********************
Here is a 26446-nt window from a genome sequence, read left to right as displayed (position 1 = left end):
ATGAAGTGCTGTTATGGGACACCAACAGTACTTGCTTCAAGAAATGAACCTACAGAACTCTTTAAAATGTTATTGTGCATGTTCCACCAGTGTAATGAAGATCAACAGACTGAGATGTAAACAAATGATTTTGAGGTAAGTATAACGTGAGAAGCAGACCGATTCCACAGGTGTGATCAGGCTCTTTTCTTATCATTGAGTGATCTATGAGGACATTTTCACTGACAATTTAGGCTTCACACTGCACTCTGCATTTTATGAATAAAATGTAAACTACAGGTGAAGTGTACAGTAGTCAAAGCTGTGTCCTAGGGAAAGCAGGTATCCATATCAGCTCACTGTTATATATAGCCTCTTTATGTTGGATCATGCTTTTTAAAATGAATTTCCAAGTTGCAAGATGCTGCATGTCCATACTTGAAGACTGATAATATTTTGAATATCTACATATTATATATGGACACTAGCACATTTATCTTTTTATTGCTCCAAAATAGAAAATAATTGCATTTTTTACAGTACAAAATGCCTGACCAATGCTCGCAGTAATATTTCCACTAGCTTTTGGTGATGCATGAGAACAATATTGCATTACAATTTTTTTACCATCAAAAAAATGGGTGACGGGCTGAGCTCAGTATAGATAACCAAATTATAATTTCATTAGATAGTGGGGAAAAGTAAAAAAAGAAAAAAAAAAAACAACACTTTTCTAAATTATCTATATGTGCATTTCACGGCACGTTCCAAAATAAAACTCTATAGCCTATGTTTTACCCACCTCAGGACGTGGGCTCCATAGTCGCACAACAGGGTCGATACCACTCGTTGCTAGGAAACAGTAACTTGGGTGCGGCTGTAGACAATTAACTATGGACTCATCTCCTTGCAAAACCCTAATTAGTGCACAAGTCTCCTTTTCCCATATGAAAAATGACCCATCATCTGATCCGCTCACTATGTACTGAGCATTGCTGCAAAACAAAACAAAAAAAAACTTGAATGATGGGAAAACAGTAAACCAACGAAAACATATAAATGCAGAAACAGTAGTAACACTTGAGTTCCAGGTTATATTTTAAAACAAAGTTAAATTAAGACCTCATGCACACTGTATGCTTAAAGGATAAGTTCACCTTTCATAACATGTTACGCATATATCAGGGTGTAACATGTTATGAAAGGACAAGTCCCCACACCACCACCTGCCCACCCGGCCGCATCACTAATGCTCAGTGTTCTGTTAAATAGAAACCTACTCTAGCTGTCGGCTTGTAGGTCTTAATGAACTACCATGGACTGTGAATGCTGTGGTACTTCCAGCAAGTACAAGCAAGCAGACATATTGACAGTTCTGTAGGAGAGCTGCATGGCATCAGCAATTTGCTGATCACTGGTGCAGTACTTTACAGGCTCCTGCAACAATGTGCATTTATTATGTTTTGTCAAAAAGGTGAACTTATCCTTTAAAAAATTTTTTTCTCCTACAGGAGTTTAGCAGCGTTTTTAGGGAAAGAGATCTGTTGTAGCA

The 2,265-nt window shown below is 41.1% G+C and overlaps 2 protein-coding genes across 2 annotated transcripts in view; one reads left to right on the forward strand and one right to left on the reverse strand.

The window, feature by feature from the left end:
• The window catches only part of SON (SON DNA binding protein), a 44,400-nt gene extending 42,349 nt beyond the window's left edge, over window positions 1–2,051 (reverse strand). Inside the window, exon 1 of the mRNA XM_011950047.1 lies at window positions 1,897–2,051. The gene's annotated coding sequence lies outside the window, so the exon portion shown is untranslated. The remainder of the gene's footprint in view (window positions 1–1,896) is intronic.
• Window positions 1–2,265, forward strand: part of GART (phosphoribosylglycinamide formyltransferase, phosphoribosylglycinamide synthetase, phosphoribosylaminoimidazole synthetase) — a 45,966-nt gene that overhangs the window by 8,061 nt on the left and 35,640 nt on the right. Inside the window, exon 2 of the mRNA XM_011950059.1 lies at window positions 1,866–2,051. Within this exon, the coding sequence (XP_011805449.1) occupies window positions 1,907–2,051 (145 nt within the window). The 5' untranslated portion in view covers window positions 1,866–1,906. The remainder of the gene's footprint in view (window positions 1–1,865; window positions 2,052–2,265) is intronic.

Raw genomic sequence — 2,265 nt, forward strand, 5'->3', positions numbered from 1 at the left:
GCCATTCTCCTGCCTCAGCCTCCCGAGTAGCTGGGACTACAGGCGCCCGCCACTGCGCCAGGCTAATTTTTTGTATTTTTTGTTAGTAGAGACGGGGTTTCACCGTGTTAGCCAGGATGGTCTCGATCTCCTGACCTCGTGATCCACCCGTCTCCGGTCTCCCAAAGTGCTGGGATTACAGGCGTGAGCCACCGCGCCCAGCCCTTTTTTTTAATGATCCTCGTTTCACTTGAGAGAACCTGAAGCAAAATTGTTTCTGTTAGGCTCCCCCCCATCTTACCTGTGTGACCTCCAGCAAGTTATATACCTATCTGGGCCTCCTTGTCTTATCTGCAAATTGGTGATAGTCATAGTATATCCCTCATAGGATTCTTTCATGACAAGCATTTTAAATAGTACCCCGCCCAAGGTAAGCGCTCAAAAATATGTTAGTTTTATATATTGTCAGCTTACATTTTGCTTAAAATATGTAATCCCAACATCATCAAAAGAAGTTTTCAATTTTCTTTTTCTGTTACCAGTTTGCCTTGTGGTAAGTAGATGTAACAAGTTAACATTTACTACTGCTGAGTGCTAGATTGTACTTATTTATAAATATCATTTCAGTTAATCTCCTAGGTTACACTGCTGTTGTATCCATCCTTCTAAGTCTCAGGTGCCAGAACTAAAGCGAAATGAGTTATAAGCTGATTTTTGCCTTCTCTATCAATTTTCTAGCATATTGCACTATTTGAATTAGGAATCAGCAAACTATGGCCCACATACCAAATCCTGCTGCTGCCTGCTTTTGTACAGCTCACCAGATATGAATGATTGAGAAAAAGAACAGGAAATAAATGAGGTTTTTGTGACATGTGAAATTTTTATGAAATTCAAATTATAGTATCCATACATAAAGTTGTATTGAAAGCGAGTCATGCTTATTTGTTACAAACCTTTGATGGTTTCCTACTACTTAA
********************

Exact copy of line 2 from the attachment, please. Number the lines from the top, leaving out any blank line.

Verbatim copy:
ATGAAGTGCTGTTATGGGACACCAACAGTACTTGCTTCAAGAAATGAACCTACAGAACTCTTTAAAATGTTATTGTGCATGTTCCACCAGTGTAATGAAGATCAACAGACTGAGATGTAAACAAATGATTTTGAGGTAAGTATAACGTGAGAAGCAGACCGATTCCACAGGTGTGATCAGGCTCTTTTCTTATCATTGAGTGATCTATGAGGACATTTTCACTGACAATTTAGGCTTCACACTGCACTCTGCATTTTATGAATAAAATGTAAACTACAGGTGAAGTGTACAGTAGTCAAAGCTGTGTCCTAGGGAAAGCAGGTATCCATATCAGCTCACTGTTATATATAGCCTCTTTATGTTGGATCATGCTTTTTAAAATGAATTTCCAAGTTGCAAGATGCTGCATGTCCATACTTGAAGACTGATAATATTTTGAATATCTACATATTATATATGGACACTAGCACATTTATCTTTTTATTGCTCCAAAATAGAAAATAATTGCATTTTTTACAGTACAAAATGCCTGACCAATGCTCGCAGTAATATTTCCACTAGCTTTTGGTGATGCATGAGAACAATATTGCATTACAATTTTTTTACCATCAAAAAAATGGGTGACGGGCTGAGCTCAGTATAGATAACCAAATTATAATTTCATTAGATAGTGGGGAAAAGTAAAAAAAGAAAAAAAAAAAACAACACTTTTCTAAATTATCTATATGTGCATTTCACGGCACGTTCCAAAATAAAACTCTATAGCCTATGTTTTACCCACCTCAGGACGTGGGCTCCATAGTCGCACAACAGGGTCGATACCACTCGTTGCTAGGAAACAGTAACTTGGGTGCGGCTGTAGACAATTAACTATGGACTCATCTCCTTGCAAAACCCTAATTAGTGCACAAGTCTCCTTTTCCCATATGAAAAATGACCCATCATCTGATCCGCTCACTATGTACTGAGCATTGCTGCAAAACAAAACAAAAAAAAACTTGAATGATGGGAAAACAGTAAACCAACGAAAACATATAAATGCAGAAACAGTAGTAACACTTGAGTTCCAGGTTATATTTTAAAACAAAGTTAAATTAAGACCTCATGCACACTGTATGCTTAAAGGATAAGTTCACCTTTCATAACATGTTACGCATATATCAGGGTGTAACATGTTATGAAAGGACAAGTCCCCACACCACCACCTGCCCACCCGGCCGCATCACTAATGCTCAGTGTTCTGTTAAATAGAAACCTACTCTAGCTGTCGGCTTGTAGGTCTTAATGAACTACCATGGACTGTGAATGCTGTGGTACTTCCAGCAAGTACAAGCAAGCAGACATATTGACAGTTCTGTAGGAGAGCTGCATGGCATCAGCAATTTGCTGATCACTGGTGCAGTACTTTACAGGCTCCTGCAACAATGTGCATTTATTATGTTTTGTCAAAAAGGTGAACTTATCCTTTAAAAAATTTTTTTCTCCTACAGGAGTTTAGCAGCGTTTTTAGGGAAAGAGATCTGTTGTAGCA